Now from the outset, I’m not a mathematician, I’m a business coach and mentor. I work with individuals at the top of their organisations or those entrepreneurs building a new business from the ground up. I help them to find new and innovative ways to better deliver on their objectives.
Conventional wisdom says that effort is easy to measure, in that the maximum effort you can give is ‘everything’ and ‘everything’ equals 100%. This hypothesis says you can’t give more than your absolute maximum – no more than 100%?
Before we get into the nitty-gritty, here’s a little well-known humorous mathematical formula to help us on our way.
If: A B C D E F G H I J K L M N O P Q R S T U V W X Y Z are represented as: 1 2 3 4 5 6 7 8 9 10 11 12 13 14 15 16 17 18 19 20 21 22 23 24 25 26.
Then: H-A-R-D-W-O-R-K = 8+1+18+4+23+15+18+11 =98%,
K-N-O-W-L-E-D-G-E = 11+14+15+23+12+5+4+7+5 =96%
and A-T-T-I-T-U-D-E = 1+20+20+9+20+21+4+5 =100%
So even with hard work, knowledge and the right attitude, it’s impossible to give more than 100% right?
The traditionalists who argue against the existence of 110% base their reasoning on the fact that effort is a finite amount – everything is all we have to give. But of course percentages greater than 100% exist. We are surrounded by them; business profits may soar to 800% on the previous year and it sure feels like my gas and electric bill have risen just as much! And, back in primary school when we were first taught percentages with a handful of Skittles, if we had ten Skittles on the table and had to share all ten with a classmate then we’d have given them 100% of our Skittles. You can’t give 110% because it doesn’t exist. If there was an eleventh Skittle, it would simply be number 11 of 11 and that would still be 100%.
But is this always the case?
Economist Stephen Shmanske published a paper in October 2010 in the Journal of Quantitative Analysis in Sports entitled “Dynamic Effort, Sustainability, Myopia, and 110% Effort”, which analysed the performance of elite sports people and examined stats and benchmarks.
What Shmanske set about demonstrating is that the key to understanding the 110% phenomenon is about defining what counts as 100% effort. One probable benchmark is to define “100%” as the maximum effort that you can reasonably consistently sustain across working and private life. If you reflect on your own way of working it will be pretty clear to most of us that while we work incredibly hard, it’s very possible to give less than 100%. We all need down-time. After a long day in the office we may decide to take some time to relax. Workload doesn’t decrease, your email inbox is still full but for those few hours you have accepted that you do not need to give 100%. The opposite must also therefore be true. It must also be possible to give more, making an effort that can only be sustained inconsistently and for short periods of time.
And in fact, based on the numbers, professional sports people (and I would argue successful business leaders) deliver beyond 100% frequently, putting their effort in short bursts that they can keep up over a longer period.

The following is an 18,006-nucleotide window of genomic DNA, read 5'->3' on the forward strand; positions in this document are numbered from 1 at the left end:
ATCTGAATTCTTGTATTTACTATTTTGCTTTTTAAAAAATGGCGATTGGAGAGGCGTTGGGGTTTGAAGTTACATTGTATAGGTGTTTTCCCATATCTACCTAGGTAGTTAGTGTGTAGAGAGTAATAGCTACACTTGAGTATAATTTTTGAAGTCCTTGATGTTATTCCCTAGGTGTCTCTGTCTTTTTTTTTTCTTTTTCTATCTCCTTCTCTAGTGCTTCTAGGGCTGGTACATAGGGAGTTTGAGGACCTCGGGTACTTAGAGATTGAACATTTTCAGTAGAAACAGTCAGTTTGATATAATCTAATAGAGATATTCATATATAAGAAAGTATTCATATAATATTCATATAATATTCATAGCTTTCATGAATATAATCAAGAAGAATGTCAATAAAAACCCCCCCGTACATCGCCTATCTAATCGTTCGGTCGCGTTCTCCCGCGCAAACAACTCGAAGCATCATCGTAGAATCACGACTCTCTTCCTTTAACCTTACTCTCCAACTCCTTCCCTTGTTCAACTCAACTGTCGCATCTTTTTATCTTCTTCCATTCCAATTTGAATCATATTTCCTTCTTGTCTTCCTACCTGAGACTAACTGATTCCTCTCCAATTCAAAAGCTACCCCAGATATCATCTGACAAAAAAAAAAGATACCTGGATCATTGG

The reality is that humans are not Skittles. Human effort, ability and innovation is not a known quantity. It is not fixed and set, rather, it evolves and changes as we change and as we seek out new ways of becoming better. The first time as a child we run the 100m on sports day, we can only ever seek to reach a certain time, that is 100% of what we can achieve at that age. With experience and training, the next time we attempt that same challenge we can go further, beyond the previous benchmark of 100% that we set. Each and every time we push the boundary of what we perceive to be the limit of our possibilities, a little bit more becomes possible and eventually we realize that the impossible was always possible but it was about the steps we needed to take in order to reach the benchmark and move beyond to a greater objective.
All of our capacities as human beings and business leaders work this way. Our bodies understand this – they evolve and adapt as we push the boundaries. If you go for a run every day, with time you will be able to run further and faster. More importantly, I would argue, so do our minds and our resourcefulness, our ability to be innovative in finding solutions. In today’s technology driven era, there are tools all around us to help us push further. Some things are finite such as the number of hours in the day, but more and more teams have spread their resources globally, meaning that no working day is restricted to 24hrs in London.
That process that takes us from the acceptance of what is consistently achievable is one long succession of 110% efforts. Great leaders understand this in both themselves and their teams. Giving 100% effort is a benchmark of what is consistently sustainable but when we are called on to deliver more we push ourselves and the more we push ourselves the better we become at delivering 110%. It is also important to reflect on what Stephen Shamnske defines as 100% – that which is reasonably consistently sustainable. Successful leaders understand the need to balance their work and that of their team. By giving 110% too frequently you can reduce your ability to consistently give 100% in the future. It is critical to understand and equate for balance. We all need downtime; and perfecting the skill of knowing when to ‘let go’ is key to being able to deliver at 110% when it is required.
So, next time you sit in a meeting and hear an energetic team member talk about giving 110% don’t be so quick to dismiss their enthusiasm. Embrace it. Remember the Olympic motto isn’t Fastest, Highest, Strongest. Fastest is limited by the boundary of what is currently obtainable. Olympians strive to be Faster, Higher, Stronger. That desire to push boundaries is the extra 10% that winners, in business or sport always draw on to stay at the top.